Latest satellite images of the disputed South China Sea show the presence of reinforced aircraft hangars built by China on three specific locations, which could mean the country is preparing for a military deployment, a report by the Centre for Strategic and International Studies (CSIS) said. Experts believe that the size of the hangars is just apt for Chinese fighter jets.

Tensions over the South China Sea have grown since The Hague court ruled in July that China's maritime claims are illegal.

The satellite images that were taken in late July – a few weeks after The Hague ruling came – showed hangars have been constructed on the disputed waters of Fiery Cross, Subi and Mischief Reefs in the Spratly islands. The Washington-based research group's report stated that although there has been no evidence so far of any military deployment by China in the South China Sea, the images indicate an imminent militarisation in the area.

The images have also cast doubts on President Xi Jinping's assurance given to US President Barack Obama in September 2015 that the country had no plans to "pursue militarisation" in the Spratly islands.

"Except for a brief visit by a military transport plane to Fiery Cross Reef earlier this year, there is no evidence that Beijing has deployed military aircraft to these outposts. But the rapid construction of reinforced hangars at all three features indicates that this is likely to change. Each of the three islets will soon have hangar space for 24 fighter-jets plus 3-4 larger planes," the centre stated in its report.

"The smallest and most numerous hangars are being built with four to six hangars per building. They can easily accommodate any fighter-jet in the People's Liberation Army Air Force (PLAAF), including the J-11 and Su-30."

The report added: "The second type of hangar is large enough for the H-6 bomber and H-6U refueling tanker, Y-8 transport aircraft, and KJ200 Airborne Warning and Control System plane. The largest of the hangars can accommodate the largest planes in the PLAAF fleet—the Y-20 and Il-76 transport planes, Il-78 refuelling tanker, and KJ-2000 surveillance aircraft."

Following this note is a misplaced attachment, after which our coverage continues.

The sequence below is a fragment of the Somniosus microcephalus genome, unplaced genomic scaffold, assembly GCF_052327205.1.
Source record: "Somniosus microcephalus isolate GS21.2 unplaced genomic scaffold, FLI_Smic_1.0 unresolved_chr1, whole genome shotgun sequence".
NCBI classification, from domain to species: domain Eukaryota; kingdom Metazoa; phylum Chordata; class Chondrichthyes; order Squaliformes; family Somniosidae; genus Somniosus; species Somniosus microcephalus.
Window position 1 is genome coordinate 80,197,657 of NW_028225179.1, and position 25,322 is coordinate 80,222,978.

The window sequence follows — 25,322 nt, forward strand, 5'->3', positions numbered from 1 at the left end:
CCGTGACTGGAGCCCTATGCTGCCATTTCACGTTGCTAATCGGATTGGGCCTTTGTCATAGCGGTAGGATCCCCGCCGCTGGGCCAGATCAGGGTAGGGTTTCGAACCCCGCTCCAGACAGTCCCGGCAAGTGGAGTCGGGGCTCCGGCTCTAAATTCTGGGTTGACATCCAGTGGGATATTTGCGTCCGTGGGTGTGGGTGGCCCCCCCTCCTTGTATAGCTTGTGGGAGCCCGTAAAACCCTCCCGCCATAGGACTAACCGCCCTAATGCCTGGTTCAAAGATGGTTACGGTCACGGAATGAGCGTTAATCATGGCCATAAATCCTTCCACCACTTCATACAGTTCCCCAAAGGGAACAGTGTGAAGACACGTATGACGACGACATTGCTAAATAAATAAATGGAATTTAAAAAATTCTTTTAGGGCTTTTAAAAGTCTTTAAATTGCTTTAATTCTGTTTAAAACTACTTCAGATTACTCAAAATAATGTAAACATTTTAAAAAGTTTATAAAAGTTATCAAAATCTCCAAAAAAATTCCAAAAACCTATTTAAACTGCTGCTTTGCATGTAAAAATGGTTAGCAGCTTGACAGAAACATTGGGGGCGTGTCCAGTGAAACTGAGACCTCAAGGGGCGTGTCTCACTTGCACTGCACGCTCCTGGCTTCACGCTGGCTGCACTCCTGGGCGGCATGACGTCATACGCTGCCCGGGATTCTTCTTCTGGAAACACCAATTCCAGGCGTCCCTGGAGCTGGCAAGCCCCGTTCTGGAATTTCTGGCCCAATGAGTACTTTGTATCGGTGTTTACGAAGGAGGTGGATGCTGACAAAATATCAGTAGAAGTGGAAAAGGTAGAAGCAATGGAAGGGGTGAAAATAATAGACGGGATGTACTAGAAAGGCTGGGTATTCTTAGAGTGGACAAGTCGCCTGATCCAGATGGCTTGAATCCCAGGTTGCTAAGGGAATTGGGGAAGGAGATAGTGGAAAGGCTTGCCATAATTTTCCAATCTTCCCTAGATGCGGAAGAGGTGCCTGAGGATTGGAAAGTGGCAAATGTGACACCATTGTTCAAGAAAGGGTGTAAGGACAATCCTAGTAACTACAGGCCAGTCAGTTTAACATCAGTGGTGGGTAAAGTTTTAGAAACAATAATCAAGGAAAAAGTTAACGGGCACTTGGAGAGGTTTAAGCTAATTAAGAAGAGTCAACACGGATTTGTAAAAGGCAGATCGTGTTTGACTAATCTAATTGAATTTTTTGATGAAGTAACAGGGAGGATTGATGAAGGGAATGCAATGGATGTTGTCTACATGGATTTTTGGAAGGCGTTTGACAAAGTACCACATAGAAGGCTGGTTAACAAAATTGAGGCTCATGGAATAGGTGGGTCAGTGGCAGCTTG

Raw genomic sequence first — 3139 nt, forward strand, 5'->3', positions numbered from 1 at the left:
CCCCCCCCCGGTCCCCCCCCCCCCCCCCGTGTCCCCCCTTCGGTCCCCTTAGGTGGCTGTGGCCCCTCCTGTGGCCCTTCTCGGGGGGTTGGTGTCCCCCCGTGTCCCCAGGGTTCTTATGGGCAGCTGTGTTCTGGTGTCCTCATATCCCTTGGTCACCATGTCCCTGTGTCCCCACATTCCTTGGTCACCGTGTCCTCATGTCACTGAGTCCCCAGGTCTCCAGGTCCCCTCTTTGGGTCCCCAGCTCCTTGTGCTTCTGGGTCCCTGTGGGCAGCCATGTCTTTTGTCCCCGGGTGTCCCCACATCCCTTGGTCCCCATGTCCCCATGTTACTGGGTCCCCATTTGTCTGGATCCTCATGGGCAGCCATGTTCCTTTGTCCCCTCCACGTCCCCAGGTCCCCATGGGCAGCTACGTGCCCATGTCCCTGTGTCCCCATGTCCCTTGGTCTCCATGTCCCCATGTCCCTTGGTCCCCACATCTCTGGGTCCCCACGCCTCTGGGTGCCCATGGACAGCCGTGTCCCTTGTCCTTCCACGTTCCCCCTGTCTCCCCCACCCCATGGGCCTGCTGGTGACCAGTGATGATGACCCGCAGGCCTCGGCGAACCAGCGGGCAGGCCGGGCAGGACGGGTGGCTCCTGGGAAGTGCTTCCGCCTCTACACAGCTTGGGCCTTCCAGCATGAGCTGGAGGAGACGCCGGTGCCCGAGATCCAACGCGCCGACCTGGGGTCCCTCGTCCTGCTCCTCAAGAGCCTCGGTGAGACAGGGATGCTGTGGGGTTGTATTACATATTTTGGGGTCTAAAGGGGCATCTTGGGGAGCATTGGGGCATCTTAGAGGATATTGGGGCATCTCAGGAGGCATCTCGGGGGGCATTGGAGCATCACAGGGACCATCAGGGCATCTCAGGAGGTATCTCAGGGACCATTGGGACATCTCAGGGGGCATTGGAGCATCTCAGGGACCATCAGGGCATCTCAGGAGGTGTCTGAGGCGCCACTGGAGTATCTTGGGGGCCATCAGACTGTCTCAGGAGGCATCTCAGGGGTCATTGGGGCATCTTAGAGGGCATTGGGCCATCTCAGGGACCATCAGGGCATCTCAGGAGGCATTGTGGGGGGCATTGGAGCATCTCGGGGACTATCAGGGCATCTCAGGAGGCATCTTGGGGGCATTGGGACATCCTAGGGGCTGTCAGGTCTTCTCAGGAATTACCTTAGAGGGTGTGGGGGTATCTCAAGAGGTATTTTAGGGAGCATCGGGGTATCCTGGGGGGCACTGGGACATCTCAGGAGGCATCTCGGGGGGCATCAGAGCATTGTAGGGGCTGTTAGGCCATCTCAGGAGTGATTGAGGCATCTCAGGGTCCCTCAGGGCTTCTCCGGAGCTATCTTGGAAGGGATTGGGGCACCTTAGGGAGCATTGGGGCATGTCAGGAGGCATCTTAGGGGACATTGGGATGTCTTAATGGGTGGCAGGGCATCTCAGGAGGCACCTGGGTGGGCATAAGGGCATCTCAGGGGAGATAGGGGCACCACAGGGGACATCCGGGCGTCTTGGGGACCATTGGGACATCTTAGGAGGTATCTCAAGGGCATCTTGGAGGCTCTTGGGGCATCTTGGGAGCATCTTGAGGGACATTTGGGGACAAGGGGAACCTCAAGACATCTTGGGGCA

South China Sea dispute
Latest satellite images of South China Sea taken late in July show China's construction of aircraft hangars on the disputed Spratly islands Reuters

Responding to the report on the reinforced hangars, China's Defence Ministry said the country has "indisputable sovereignty over the Spratly islands and nearby waters".

"China has said many times, construction on the Spratly islands and reefs is multipurpose, mixed, and with the exception of necessary military defensive requirements, are more for serving all forms of civil needs," the ministry told Reuters.

Although China has been asserting that constructions on the Spratly islands, locally referred to as the Nansha Islands, are for civilian purposes, experts believe that the country is evidently prepping up for military deployment – either for a robust defence or as a display of its power.

The CSIS report also mentioned about some "unidentified hexagonal structures" that were being built quickly at four locations on each islet "always oriented toward the sea". Construction of these structures began in May at Fiery Cross and in July at Subi and Mischief.

Each of these structures have a set of three towers, one of which is larger than the other two, but the towers do not have domes to indicate radar or other sensitive arrays. "These structures do not appear at any of China's other outposts in the Paracels or Spratlys," the report said.